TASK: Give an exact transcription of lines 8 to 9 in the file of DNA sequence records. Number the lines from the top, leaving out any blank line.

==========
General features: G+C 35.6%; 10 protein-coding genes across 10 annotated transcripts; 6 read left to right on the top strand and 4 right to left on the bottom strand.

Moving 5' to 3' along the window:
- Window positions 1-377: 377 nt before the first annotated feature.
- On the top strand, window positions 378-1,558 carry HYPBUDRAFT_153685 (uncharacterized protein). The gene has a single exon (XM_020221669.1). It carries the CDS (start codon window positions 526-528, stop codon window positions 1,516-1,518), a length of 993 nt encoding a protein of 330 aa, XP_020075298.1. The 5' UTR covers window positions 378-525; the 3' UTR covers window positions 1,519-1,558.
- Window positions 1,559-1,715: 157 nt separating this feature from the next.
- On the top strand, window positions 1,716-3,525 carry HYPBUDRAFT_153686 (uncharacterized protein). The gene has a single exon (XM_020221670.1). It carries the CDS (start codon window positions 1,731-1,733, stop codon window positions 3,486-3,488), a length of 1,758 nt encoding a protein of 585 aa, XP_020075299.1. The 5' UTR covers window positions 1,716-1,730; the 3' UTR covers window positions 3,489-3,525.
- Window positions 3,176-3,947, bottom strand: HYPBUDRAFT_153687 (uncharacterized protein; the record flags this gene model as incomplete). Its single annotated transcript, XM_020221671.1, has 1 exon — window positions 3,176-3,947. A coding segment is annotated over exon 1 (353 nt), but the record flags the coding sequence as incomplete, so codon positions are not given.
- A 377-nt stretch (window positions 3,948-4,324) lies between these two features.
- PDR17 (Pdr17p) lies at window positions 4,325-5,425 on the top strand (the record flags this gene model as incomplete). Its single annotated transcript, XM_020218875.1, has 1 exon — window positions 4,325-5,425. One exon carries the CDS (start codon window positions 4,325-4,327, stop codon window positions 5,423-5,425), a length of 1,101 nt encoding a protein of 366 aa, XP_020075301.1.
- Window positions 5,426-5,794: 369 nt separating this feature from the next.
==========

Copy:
- A 377-nt stretch (window positions 3,948-4,324) lies between these two features.
- PDR17 (Pdr17p) lies at window positions 4,325-5,425 on the top strand (the record flags this gene model as incomplete). Its single annotated transcript, XM_020218875.1, has 1 exon — window positions 4,325-5,425. One exon carries the CDS (start codon window positions 4,325-4,327, stop codon window positions 5,423-5,425), a length of 1,101 nt encoding a protein of 366 aa, XP_020075301.1.